Background: A native of Co. Monaghan, Rory Duffy is an award-winning Savile Row tailor who owns Rory Duffy Handcraft Tailor in New York.
How did you become interested in men's bespoke tailoring?
“My grandfather was a tailor. I always knew when I was growing up as my mother spoke of him often. She learned some basic skills from him and passed them onto me.”
“I always sewed as a child, especially when I joined the army reserve at age 17. Before I had any formal training I was making hats and hoods and camouflage jackets. When I turned one of my mother’s dresses into a jacket for a costume party, my girlfriend urged me to join the trade. When I left secondary school I decided to become a tailor and sought out a master to train me.
“At 30, I am the youngest in this industry with my skill set, training and experience.
“I strove to win the Golden Shears [the Oscars of the tailoring world] from the first moment I heard of the competition. On the 16th of March 2009 in front of my parents, my master and peers, I accept the most coveted award in the tailoring industry. It meant everything to me.”
Which garment do you prefer working on?
“My favorite garment is the dress coat/evening tail coat. I specialized in coat making/ jacket making at Henry Poole, and while there I learned how to cut and make tail coats like the one I made for the competition. A senior tailor in New York I spoke to told me I was probably the only tailor in New York who knew how to make one.
“The principle of cut used for the dress coat is the same as I used for my suit jackets, and that's what set them apart in the industry. Cut to fit onto the neck and close over at front when worn. It's a waist coat with a hollowing at the side waist which accentuates the drape in the chest.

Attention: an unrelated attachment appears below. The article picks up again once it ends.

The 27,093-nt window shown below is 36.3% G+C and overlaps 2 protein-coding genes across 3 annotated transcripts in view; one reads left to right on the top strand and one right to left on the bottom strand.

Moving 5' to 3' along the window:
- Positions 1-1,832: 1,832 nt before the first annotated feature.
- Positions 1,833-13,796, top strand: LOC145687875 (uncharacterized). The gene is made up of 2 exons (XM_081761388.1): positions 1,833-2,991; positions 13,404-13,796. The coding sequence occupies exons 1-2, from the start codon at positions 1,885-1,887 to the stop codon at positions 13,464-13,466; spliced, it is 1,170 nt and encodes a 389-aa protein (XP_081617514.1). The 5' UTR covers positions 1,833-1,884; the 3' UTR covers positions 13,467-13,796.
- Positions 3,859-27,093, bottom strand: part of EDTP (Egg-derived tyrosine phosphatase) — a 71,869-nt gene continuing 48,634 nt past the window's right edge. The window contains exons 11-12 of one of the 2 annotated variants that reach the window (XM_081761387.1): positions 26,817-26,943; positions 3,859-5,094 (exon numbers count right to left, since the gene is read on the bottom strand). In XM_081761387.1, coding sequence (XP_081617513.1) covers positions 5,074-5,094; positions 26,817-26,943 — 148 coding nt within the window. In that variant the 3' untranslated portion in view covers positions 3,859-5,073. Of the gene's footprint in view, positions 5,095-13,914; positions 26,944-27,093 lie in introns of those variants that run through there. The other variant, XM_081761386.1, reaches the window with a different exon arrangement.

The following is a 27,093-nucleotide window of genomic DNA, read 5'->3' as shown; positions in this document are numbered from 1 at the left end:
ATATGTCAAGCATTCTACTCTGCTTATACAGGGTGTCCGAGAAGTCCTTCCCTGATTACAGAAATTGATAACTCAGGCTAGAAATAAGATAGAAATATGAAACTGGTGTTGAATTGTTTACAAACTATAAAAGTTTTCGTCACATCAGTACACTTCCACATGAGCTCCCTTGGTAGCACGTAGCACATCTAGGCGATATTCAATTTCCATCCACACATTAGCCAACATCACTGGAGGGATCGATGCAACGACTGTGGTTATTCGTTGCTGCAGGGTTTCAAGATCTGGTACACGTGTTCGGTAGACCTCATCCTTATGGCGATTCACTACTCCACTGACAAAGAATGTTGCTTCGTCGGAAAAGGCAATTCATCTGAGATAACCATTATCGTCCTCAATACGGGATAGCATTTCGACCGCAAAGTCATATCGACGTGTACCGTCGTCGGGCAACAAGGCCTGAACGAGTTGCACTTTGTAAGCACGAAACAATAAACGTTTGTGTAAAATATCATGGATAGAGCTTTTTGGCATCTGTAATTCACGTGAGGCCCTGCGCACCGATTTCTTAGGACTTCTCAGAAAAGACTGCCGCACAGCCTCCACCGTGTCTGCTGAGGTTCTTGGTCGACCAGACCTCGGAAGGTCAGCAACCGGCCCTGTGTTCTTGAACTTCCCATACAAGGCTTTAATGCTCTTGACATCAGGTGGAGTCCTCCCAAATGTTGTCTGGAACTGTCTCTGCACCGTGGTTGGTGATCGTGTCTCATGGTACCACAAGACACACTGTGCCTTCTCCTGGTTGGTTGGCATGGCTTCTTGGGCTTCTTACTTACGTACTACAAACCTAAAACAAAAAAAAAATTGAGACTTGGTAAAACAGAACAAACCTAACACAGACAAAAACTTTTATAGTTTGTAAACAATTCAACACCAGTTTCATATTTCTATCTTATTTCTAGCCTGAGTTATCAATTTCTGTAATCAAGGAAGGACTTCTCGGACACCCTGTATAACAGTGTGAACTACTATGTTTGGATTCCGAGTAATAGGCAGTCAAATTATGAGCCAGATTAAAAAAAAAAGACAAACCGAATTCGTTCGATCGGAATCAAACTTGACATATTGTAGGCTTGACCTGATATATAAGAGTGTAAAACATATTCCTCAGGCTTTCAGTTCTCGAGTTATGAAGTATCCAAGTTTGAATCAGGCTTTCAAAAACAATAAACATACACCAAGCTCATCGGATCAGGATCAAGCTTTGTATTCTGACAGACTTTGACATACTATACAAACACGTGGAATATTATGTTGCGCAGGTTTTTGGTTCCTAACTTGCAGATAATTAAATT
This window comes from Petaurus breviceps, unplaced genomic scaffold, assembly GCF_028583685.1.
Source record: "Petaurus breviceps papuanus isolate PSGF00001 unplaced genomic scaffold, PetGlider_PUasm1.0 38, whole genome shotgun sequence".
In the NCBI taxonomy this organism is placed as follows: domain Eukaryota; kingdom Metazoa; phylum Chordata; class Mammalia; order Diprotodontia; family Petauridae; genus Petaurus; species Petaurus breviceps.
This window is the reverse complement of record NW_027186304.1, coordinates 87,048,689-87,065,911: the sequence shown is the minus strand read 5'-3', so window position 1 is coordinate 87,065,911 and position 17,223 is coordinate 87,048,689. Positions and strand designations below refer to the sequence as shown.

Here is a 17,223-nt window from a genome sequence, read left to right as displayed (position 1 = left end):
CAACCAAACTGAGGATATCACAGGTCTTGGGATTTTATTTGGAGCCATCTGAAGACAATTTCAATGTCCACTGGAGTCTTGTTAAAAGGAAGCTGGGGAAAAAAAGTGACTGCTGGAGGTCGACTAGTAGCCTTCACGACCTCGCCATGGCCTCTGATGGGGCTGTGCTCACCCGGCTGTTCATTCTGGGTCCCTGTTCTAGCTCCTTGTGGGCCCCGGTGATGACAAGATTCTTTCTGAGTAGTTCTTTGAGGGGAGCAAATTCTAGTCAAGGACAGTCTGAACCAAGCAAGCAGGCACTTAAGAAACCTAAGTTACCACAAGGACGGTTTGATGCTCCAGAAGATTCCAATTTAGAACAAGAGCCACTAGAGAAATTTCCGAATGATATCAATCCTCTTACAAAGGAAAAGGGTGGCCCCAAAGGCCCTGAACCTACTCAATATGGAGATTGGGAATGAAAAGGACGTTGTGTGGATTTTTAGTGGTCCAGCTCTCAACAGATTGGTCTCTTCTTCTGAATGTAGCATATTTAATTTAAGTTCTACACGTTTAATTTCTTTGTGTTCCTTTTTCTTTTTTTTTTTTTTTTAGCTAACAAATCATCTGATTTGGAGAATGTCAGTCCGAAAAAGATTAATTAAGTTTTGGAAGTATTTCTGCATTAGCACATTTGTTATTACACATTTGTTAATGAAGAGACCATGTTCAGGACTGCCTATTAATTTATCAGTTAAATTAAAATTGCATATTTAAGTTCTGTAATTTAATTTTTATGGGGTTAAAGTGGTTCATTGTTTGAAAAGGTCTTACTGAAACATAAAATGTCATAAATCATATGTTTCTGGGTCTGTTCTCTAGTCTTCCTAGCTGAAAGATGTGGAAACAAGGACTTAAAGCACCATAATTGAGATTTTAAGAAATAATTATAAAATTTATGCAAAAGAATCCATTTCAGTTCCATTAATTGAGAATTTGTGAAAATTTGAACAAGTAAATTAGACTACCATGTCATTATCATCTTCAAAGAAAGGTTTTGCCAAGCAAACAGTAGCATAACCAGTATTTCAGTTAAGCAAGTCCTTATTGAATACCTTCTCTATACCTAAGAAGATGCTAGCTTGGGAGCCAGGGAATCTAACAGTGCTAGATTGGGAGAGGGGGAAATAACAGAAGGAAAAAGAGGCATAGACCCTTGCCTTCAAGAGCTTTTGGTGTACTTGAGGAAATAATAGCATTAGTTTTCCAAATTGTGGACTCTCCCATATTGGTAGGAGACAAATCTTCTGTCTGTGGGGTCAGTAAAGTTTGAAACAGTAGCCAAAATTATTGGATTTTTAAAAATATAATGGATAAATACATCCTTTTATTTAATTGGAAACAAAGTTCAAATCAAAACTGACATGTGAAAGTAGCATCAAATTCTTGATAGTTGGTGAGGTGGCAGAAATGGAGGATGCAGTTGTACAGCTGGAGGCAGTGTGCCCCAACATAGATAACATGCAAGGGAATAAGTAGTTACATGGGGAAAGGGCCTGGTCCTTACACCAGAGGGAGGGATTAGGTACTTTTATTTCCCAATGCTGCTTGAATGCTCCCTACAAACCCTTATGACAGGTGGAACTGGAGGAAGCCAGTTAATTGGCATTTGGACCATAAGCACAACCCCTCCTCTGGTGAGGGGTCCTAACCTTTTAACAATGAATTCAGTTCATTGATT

“I put a little skirt on the hip to give the coat some flare. The armhole is cut high and the sleeve full so the wear has optimum movement.”
Who are your fashion influences?
“There is little about mainstream fashion that excites me, constantly moving from one fad to another in order to sell clothes and keep the costumer interested.
“Tailoring is more wholesome than that. We try to create a classic, timeless suit that's never out of fashion. I frequent vintage stores looking at old suits, their details, how they were made -- clothing from a time when men dressed like gents.”
You once helped tailor a suit for Al Gore. What was that like?
“Al Gore is a client of a New York-based custom tailor who I worked for at the time. He ordered three suits and I made each of the jackets. The cloth was cut by the head tailor and I made the coats through to buttonhole and pressing.
“I was invited to each of the fittings to assess the progress and carry out the alterations. A well tailored suit gives a man status in any room.”
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